Angel for Shabbat, Parashat Shelah Lekha
by Rabbi Marc D. Angel
Moses appointed the top leader of each tribe to spy out the promised land. When they completed their mission, ten of the twelve spies told the Israelites that the natives of the land were mighty giants, that the Israelites would be unable to conquer them. The people lost heart, mourning their dismal fate. Caleb and Joshua were the two spies who spoke words of encouragement, assuring the Israelites that the land was good and that they would surely succeed in their march into it. But the people listened to the ten spies. Morale sank. God's anger rose: He punished the people by telling them that their generation had proven unworthy to enter the land. They would remain in the wilderness for 40 years. Their children would then enter the land. Caleb and Joshua were rewarded for their faithfulness, by being promised that they would survive the wilderness experience and would be privileged to enter the land.
Why did the ten spies bring back a negative report, even when they had God's assurance that He would lead the Israelites into the land? And why did the Israelites accept their report, rather than relying on Caleb and Joshua? Why didn't the Israelites themselves trust God's promises to them?
Some time ago, I read an article that discussed a phenomenon known as "informational cascade". Researchers found that people tend to suspend their own judgment when they hear an opinion espoused by a group of people or by an authority figure. Once they hear such an opinion, they are far more likely to go along with it--even if they think or know that it is wrong. An authoritative person or a group of people say something; those who hear are likely to accept it; and they in turn pass on this (mis)information to others. The result is an informational cascade, where mistaken ideas and false "facts" are spread throughout society.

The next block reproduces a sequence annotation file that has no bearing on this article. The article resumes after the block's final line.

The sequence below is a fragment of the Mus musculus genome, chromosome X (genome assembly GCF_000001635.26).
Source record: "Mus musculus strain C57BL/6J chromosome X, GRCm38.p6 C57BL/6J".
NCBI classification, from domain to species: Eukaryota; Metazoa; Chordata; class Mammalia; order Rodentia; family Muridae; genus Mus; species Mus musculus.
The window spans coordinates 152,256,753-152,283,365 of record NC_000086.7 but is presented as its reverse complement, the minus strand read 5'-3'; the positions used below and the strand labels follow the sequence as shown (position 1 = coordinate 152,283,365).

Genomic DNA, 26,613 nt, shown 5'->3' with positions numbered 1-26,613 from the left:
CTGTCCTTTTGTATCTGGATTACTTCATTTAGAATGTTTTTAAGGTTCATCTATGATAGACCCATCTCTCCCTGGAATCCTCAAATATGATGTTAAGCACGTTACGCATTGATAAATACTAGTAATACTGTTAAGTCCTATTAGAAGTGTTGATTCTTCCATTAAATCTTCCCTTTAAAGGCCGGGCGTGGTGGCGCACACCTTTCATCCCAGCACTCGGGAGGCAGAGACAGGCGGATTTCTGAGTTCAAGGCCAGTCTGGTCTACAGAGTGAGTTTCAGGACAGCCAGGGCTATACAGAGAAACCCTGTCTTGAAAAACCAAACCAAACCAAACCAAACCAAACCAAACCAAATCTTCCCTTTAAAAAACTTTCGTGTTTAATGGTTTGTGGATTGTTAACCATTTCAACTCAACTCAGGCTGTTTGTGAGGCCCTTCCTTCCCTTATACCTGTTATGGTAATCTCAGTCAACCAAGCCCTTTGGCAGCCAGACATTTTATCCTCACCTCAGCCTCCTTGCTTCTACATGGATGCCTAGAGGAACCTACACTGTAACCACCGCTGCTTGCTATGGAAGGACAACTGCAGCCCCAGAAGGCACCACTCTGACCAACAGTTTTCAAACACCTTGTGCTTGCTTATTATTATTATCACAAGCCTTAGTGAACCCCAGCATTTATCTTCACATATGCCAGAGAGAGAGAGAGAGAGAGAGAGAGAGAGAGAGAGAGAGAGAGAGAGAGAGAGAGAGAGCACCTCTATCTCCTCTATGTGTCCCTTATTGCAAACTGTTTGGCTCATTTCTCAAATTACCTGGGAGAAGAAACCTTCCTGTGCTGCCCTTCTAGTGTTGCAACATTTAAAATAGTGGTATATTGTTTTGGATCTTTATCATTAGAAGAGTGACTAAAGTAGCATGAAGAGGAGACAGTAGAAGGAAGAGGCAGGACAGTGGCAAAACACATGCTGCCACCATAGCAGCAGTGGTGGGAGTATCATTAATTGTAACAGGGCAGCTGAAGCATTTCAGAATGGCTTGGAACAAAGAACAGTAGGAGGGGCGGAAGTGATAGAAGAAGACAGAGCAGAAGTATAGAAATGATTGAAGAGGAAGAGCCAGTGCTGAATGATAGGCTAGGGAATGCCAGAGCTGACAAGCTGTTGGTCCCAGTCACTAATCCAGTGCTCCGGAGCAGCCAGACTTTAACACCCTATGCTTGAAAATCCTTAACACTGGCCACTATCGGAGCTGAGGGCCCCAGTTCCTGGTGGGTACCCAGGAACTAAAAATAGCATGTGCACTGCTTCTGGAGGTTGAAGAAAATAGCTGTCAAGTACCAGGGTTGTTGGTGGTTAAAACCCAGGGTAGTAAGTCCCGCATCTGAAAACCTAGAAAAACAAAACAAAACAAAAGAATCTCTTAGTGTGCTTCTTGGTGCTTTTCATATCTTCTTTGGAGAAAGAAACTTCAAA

Why don't people think for themselves? If they believe that something is wrong, why do they accept it anyway? Why do they pass on the mistaken information to others? Researchers have found that people tend to conform; they are ready to doubt their own judgment and defer to authorities or groups. Researchers found that public opinion changed, depending on who was first to voice an opinion. If the first was an authority figure or a group of people, it was more likely that the rest of the group would go along.
In the case of the spies, an inner dynamic must have occurred in which the negative view came to prevail. The ten spies--being authorities and a group--spoke first to the Israelites, before Caleb and Joshua spoke. This generated an informational cascade. People stopped thinking for themselves; they spread the negative information and mood to others. It was a cascade.
The 16th century rabbinic sage, Rabbi David Ibn Abi Zimra (born in Spain, and then lived in Egypt and Safed), explained a rabbinic teaching that the highest ranking judge should not give his decision first, because others would be reluctant to argue with him. Rabbinic tradition demanded that the greater judges withhold their opinions until the lesser ones have had their say. In this way, all opinions can be evaluated fairly, without intimidation. Our ancient sages well understood the power of "informational cascade" and took steps to prevent this from happening.
The upshot of this discussion is: we all need to think for ourselves. We need to avoid being caught up in an informational cascade. We must not abandon our reason and our judgment just because an "authority" or an "in-group" expresses an opinion. If the spies had known this, they would not have brought back a bad report. If the Israelites had known this, they wouldn't have had to spend 40 years wandering in the wilderness. We need to think carefully, evaluate the data honestly: and then make up our own minds.